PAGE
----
Got a Laminator ... not so impressed

CBGCBG -
edited January 23 in Photography & Printmaking
Just got a lamination machine.. not so impressed.  The plastic did not adhere to the front surface enough to ensure deep rich blacks... it does a good enough job for making menus I suppose... but for proper color in the darks it might not cut it.

I will use it for now.. but just a thought/question...

Has anyone ever tried varnishing a photo?  IS there a kind of varnish that would protect it enough so that you could dab and wipe oil paint off of it as you would a laminated photo?  Does or would it look better than a laminated photo??

I'm working from a photo... initially I had placed it behind a glass pane I took out of a picture frame (thought I was clever) but the glare and reflections (even of my own face) make seeing the blacks in the photo impossible.

Comments

  • I spray my prints with Digital Photo Clear Acrylic Sealer. It seals the print and wipes clean . Another approach is clear acetate. Buy the stuff from an art supple store. Just tape it on.
    EJCcustoms
  • No need for a laminator. I just use bits clear plasic/acetate. I cut pieces about 1" X 4". I put a dab of paint on the plastic, hold it flat against the photo which is flat on my painting so no glare  I don't worry about wiping the plastic clean. When it gets covered with swatches of paint I just toss it and get a new bit. It's easy, cheap and it works. :)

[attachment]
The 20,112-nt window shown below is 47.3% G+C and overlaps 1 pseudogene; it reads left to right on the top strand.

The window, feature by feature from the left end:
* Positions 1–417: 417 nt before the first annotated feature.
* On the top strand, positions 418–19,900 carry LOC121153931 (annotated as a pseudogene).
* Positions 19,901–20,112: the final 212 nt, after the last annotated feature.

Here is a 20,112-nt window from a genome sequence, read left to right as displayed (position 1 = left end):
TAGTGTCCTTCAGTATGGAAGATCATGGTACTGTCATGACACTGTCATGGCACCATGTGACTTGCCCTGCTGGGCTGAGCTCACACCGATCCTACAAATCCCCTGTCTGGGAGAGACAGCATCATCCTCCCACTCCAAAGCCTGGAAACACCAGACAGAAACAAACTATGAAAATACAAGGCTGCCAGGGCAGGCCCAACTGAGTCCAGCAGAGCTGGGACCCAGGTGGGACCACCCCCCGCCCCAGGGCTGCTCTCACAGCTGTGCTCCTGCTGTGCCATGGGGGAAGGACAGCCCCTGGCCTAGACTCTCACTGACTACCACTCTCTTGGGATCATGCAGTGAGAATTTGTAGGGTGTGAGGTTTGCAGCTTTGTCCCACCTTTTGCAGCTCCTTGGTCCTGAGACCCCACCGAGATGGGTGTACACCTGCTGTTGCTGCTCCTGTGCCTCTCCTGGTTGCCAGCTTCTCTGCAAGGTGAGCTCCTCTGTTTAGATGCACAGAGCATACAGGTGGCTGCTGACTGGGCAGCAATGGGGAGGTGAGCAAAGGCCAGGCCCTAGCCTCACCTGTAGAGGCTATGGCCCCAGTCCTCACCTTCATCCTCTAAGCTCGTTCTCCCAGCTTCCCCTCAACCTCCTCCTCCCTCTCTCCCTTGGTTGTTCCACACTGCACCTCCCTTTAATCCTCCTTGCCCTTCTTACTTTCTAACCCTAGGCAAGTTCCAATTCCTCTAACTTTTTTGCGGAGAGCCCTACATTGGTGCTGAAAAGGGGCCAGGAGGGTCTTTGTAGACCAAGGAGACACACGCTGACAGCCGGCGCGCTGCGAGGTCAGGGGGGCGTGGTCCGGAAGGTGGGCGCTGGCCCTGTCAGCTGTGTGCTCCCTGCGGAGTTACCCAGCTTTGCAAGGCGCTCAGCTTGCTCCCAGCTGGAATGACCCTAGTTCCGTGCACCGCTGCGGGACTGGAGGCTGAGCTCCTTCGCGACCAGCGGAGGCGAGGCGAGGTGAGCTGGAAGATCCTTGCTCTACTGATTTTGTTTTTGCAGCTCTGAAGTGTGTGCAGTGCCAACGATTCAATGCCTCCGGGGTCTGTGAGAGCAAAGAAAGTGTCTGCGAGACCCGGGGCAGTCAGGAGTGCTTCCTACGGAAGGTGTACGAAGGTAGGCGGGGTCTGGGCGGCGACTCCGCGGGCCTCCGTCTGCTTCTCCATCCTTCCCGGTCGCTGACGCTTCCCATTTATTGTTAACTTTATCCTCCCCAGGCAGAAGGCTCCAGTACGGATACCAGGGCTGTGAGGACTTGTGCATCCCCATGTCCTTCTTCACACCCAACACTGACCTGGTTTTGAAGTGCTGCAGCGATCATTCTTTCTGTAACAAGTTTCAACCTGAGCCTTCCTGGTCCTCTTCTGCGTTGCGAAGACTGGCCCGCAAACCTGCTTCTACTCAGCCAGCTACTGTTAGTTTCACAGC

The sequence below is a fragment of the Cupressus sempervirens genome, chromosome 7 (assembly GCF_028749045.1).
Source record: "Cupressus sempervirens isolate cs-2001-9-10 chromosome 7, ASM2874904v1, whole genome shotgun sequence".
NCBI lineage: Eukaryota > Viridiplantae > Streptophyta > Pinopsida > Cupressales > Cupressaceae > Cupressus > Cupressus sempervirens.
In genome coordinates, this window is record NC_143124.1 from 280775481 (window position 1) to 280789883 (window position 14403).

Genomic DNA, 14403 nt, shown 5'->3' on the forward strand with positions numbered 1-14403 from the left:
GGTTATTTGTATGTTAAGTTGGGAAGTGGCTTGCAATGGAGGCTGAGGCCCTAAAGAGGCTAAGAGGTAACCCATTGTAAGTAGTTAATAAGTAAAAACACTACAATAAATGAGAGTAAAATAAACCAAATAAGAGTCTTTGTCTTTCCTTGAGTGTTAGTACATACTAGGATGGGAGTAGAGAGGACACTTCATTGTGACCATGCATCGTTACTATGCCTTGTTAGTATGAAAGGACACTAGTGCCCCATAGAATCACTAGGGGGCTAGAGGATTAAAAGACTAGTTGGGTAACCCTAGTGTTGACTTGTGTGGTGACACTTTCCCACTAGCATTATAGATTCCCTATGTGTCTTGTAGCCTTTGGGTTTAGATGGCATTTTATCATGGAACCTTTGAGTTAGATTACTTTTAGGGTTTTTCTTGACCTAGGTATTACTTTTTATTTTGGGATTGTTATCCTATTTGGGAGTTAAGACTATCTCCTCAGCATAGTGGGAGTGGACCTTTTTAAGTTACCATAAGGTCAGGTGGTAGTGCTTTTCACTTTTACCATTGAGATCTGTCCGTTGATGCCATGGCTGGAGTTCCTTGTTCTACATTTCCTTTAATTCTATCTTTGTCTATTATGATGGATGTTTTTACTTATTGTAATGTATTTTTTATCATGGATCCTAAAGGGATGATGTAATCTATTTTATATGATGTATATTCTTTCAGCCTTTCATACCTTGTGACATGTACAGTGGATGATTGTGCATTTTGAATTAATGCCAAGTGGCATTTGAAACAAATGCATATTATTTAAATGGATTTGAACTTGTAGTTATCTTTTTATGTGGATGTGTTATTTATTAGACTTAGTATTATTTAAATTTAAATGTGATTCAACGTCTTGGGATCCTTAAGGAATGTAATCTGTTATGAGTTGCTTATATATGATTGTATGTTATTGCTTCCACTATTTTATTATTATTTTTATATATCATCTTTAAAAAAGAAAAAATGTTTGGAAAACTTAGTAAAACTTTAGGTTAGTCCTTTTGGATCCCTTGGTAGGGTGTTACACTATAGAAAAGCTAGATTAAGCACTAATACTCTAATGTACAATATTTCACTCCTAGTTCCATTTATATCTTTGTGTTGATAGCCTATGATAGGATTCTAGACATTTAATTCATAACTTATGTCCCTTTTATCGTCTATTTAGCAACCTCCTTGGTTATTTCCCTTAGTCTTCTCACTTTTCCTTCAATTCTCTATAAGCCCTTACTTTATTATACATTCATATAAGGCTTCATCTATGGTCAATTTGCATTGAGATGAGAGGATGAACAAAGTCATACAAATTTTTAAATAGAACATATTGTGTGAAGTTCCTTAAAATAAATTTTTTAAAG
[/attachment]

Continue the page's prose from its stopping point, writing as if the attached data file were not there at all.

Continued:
EJCcustoms
  • I use a roll of clear plastic used for covering books, sticky on one side and extremely cheap. 
    Cut to size, peel the backing off and trim the edges :)

  • CBGCBG -
    edited March 12
    @KingstonFineArt

    What brand of Digital Photo Clear Acrylic Sealer do you use?  Can I use it inside without any worry of chemical fumes?

    If I had to choose between gloss or satin or other texture which would simultaneously reduce glare and reflections (that's why my glass pane is not usable) while allowing me to wipe paint daubs away?
  • @CBG
    I bought 4 cans a long time ago at Pearl Paint when the were just going under. I still have 2 partial cans. I only spray 20 prints a year. I spray outdoors year round. Even in sub freezing temps.
    These sprays are for UV protection of high end digital prints. They are matte finish. Digital print suppliers offer them. Pearl is gone.
    EJCcustomsCarolAnn
  • @KingstonFineArt

    Thanks for the tip, so I bought this stuff:

    InkPress Image Guard - for inkjet printed images

    https://www.bhphotovideo.com/c/product/841410-REG/Inkpress_IIGUVS_Image_Guard_Protective_Coating.html


    I've sprayed it on my inkjet reference photos, and they look quite good with this coating, exhibiting little to no glare... I have yet to try dabbing on them and wiping off with my acrylics. Fingers crossed.

    PS: as an experiment I had tried using craft/multipurpose clear coat (satin) spray and it totally messed up the colors of my inkjet prints, interacting with the inks in a very bad way, so I am very happy with the InkPress product.. it does what it is meant to do.

    Again thanks for the tip!
  • @CBG
    Some digital print surfaces do not tolerate Acrylics. Luster and glossy with a good spray are ok. but don't try to rub off the dabs. You are putting plastic on plastic it will FIU. 
  • @KingstonFineArt

    Just to clarify, when you said
    I spray my prints with Digital Photo Clear Acrylic Sealer. It seals the print and wipes clean . 
     are you referring only to oil paint "wiping clean"?